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Sun Microsystems tried to turn ambush marketing on the Internet into an Olympian event, but got burned in the process.

The computer workstation marketer spotted a chance to capitalize on interest in immediate results from the 1994 Winter Games in Lillehammer. So Sun set up a computer server in Norway, arranged for a news service to post scores and other Olympics reports and connected the server to the Internet.

On the first day, Internet users checked the board some 3,000 times, seeing the Sun name prominently displayed when they signed on. By the third day, the service was accessed 83,000 times.

But IBM Corp., an official Olympics sponsor, was less than enthralled by its rival's Internet venue, and within four days of the start of the promotion asked Sun's news service partner to remove the Sun name from the online service. Sun agreed to the change.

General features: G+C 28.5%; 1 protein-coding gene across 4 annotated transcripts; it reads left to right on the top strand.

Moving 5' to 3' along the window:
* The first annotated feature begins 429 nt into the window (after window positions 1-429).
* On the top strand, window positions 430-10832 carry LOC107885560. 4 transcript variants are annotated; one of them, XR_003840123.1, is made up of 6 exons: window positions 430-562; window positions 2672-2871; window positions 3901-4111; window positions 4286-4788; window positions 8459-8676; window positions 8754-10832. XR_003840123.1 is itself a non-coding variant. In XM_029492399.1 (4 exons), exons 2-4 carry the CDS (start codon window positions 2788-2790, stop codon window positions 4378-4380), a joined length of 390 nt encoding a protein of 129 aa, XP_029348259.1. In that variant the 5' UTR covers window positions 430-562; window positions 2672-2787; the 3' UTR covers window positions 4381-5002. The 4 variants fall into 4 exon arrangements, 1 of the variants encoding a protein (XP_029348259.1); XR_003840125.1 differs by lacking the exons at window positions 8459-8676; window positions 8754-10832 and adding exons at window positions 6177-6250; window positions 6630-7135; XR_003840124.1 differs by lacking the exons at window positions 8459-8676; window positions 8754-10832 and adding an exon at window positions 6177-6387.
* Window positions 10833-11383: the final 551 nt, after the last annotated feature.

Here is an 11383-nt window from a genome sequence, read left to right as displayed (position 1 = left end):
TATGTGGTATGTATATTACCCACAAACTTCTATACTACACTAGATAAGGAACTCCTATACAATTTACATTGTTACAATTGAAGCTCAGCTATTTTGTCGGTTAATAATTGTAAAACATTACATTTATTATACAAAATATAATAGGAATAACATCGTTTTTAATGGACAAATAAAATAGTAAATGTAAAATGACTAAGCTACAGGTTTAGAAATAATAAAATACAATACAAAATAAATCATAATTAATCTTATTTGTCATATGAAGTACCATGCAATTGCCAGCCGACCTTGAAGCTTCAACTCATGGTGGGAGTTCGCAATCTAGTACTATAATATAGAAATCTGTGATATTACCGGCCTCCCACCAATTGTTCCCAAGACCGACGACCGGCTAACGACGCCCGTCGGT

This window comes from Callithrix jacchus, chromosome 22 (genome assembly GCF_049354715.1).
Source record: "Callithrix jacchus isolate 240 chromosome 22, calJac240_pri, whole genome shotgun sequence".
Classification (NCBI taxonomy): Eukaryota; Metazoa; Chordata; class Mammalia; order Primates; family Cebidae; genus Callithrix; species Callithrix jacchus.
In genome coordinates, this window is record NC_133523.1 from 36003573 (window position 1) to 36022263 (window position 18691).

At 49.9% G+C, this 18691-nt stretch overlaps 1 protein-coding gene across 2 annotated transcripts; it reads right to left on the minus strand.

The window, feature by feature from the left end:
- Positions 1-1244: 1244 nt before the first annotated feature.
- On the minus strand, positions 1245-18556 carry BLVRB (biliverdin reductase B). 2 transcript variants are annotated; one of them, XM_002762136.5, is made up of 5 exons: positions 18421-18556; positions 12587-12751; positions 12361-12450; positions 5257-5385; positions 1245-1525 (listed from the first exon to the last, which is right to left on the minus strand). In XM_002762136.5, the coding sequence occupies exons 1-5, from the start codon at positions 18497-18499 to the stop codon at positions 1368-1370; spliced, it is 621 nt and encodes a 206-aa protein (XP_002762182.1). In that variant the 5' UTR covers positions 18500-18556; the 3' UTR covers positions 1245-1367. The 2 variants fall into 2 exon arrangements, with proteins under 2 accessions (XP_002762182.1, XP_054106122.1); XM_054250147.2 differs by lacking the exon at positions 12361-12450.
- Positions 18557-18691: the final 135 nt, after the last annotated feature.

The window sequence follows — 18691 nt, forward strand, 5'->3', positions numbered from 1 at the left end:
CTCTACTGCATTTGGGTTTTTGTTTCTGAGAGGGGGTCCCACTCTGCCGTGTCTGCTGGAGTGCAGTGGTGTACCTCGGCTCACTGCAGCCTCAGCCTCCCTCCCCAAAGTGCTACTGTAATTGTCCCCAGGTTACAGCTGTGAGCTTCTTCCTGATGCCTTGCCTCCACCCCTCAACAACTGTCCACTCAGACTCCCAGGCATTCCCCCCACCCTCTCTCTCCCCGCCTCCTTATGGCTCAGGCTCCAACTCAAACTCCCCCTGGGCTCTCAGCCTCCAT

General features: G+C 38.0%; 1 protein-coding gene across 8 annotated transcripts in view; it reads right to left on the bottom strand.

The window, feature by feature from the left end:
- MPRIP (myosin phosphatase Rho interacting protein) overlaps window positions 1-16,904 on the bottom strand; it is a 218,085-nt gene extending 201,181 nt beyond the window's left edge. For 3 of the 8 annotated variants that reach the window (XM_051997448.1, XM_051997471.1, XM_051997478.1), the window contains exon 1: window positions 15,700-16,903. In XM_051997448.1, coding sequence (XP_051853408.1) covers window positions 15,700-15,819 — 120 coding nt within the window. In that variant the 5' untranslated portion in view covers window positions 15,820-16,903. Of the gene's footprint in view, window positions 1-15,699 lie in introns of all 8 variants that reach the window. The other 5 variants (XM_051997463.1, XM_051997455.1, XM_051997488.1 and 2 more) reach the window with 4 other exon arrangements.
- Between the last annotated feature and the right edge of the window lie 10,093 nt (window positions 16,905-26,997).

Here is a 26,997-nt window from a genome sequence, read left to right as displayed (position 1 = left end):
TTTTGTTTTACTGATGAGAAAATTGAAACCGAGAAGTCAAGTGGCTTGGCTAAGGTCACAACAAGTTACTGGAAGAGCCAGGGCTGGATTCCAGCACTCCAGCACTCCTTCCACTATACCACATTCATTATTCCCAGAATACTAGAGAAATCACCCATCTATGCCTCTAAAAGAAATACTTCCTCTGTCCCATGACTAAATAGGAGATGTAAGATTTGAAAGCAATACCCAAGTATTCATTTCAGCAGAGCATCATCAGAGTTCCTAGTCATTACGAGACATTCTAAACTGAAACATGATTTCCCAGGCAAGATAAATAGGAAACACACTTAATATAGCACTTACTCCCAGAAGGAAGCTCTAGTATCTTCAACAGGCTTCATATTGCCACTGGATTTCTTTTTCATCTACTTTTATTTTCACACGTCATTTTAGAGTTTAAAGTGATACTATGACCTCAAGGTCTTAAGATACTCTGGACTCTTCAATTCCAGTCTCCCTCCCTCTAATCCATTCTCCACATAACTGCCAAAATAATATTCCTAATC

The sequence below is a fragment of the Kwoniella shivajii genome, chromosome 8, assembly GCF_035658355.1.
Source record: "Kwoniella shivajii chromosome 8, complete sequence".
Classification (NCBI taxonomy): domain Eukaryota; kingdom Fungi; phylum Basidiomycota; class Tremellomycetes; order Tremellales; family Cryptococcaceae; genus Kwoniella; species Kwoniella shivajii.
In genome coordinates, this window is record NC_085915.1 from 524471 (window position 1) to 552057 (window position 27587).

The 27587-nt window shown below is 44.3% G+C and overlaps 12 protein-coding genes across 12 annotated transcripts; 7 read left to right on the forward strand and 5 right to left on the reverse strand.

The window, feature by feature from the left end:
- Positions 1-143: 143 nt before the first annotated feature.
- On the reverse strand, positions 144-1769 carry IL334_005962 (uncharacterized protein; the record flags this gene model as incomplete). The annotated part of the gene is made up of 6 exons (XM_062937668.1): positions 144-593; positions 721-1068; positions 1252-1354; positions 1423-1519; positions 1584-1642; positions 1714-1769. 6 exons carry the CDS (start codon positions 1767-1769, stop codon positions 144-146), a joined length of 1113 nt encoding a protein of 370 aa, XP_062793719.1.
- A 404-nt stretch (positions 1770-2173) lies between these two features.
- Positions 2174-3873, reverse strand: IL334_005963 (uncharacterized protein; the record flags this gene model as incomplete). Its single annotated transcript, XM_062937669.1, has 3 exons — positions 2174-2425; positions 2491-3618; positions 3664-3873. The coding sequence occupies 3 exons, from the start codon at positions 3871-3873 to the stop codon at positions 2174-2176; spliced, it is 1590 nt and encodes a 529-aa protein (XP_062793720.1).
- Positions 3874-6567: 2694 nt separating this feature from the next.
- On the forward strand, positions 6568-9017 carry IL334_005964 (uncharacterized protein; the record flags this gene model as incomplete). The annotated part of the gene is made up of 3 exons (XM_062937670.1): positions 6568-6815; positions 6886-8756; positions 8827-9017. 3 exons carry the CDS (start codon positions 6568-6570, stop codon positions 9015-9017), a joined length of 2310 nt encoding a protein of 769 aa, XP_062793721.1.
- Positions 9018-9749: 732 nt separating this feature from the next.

"We did as a prudent measure take our name off the initial screen as a sponsor ... for legal reasons," a Sun spokesman said.

Sun is now using the Internet for other commercial purposes, including an online repository of text, graphics and photos about Sun products.

"There is no doubt about it, the Internet is becoming commercialized," the spokesman said.

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